It’s worth noting that Erick Dampier and Josh Howard each faced a small injury crisis. Both turned an ankle (left for Damp, right for Josh), and both returned to action. Howard never quite returned to his first quarter form (injury or normalcy?), but his defensive effort was certainly adequate despite Carmelo’s explosion. Dampier’s injury was even more difficult to gauge, considering Nene’s speed off of the pick-and-roll would likely kill Damp, sprain or no sprain. Regardless of their individual performances, the Mavs on the whole seemed to fold under the convenient circumstance of the injuries. Their assertiveness went out the window, and the defense that had held Denver to 16 first quarter points went into turnstyle mode. Nene, Smith, and Andersen killed the Mavs’ reserves, and though the game wasn’t out of reach until that fatal fourth quarter stretch, the Mavs surendered the lead and their drive along with their clean bill of health.
Chris Andersen had some very limited success guarding Dirk, but it’s clear that if the Nuggs continue to try to guard Dirk with just one defender and/or continue to switch on screens that Nowitzki will burn them every time. Kenyon Martin was touted as an ideal Dirk defender, but Dirk’s 4 of 5 shooting with Martin D-ing him up should put that speculation to rest. Martin and the rest of the Nuggets were clearly ready to be physical with Dirk, but even an extra shove or two didn’t force him off his game. The key will be getting Terry, whose shot attempts in the flow of the offense were clearly limited, involved, and rallying the bench back into action. Oh, and hoping that Kidd doesn’t decide to channel his inner Rafer Alston.
- The Mavs turned to doubling Carmelo and Chauncey on the catch, and we learned two things: coming off of Dahntay Jones is okay, coming off of the Birdman is not. KA-KAW!
- We need to start worrying about Nene…now. And, Dampier has no business chasing him around on the perimeter. If Nene wants to start popping jumpers, I’ll live with that.
- There were referees at this game, and they were truly odd souls.
GOLD STAR OF THE NIGHT: The Gold Star of the Night goes, hands-down, to Dirk, who finished with 28 points, 10 rebounds, and 4 assists. Dirk started off a white-hot 6 for 6, and though he had undoubtedly one of the worst misses of his career on an errant jumper, it’s hard to ask more of Dirk offensively.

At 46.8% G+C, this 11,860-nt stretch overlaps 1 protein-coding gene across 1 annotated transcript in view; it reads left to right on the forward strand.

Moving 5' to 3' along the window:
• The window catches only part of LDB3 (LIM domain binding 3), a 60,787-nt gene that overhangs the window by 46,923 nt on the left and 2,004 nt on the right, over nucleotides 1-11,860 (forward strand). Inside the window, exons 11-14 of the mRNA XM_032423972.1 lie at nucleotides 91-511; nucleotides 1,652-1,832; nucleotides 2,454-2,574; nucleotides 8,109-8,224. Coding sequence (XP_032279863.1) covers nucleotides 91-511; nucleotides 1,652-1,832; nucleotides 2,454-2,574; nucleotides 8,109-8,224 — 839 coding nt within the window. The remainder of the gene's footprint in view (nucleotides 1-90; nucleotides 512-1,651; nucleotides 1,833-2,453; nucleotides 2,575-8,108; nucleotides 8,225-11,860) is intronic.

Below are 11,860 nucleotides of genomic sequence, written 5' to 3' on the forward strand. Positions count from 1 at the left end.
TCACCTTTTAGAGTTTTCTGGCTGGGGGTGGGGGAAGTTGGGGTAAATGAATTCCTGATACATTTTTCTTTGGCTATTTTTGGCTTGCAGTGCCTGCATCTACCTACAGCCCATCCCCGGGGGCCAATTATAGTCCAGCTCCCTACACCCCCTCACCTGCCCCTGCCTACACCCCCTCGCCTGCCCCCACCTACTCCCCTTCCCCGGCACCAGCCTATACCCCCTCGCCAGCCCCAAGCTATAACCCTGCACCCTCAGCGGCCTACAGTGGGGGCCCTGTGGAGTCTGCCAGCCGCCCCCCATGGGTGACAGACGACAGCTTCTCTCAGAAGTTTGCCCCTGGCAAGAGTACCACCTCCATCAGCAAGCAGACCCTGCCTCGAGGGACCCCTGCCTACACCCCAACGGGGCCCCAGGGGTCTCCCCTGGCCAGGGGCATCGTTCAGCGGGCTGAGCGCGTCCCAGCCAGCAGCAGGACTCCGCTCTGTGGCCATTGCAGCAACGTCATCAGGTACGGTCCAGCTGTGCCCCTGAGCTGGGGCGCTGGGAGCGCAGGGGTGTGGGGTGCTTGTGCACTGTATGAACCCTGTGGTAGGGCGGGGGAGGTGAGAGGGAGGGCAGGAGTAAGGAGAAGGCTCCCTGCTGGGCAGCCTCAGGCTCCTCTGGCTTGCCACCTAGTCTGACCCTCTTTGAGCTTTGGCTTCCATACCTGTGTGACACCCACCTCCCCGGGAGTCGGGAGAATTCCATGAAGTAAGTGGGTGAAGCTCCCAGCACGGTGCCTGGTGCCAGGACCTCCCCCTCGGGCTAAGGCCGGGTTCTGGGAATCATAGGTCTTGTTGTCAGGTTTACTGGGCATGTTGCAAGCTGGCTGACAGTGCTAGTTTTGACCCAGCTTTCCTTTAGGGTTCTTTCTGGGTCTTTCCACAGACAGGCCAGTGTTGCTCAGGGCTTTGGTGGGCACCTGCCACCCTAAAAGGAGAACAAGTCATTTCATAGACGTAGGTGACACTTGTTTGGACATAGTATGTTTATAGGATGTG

This series is going to be a treat. The Spurs series was an unexpected letdown in terms of competitive value, but Mavs-Nuggets will surely do more than wet your playoff palate.
Photo by Glenn James/NBAE/Getty Images.
The Mavs’ 0-4 record against the Nuggets in the regular season is well-documented, but those games couldn’t possibly mean less. Josh Howard returning from injury (and his renaissance) are akin to a major trade: it significantly changed the way that the Mavs approach the game, the way they execute on both ends, and the way Carlisle manages the rotations. The five games’ worth of Playoff Mavs has been shocking not only in quality of play, but also just how this team has evolved since their regular season dog days. The regular season irrelevancy goes double for the Nuggets. Denver was a good regular season team, good enough to secure the number 2 seed in the West. But the way that the Nuggets completely erased Chris Paul and the Hornets at large was a remarkable feat that the regular season Nuggets just weren’t capable of. At this point, no one can accuse either the Nuggets or the Mavs of not approaching the playoffs with the appropriate level of focus.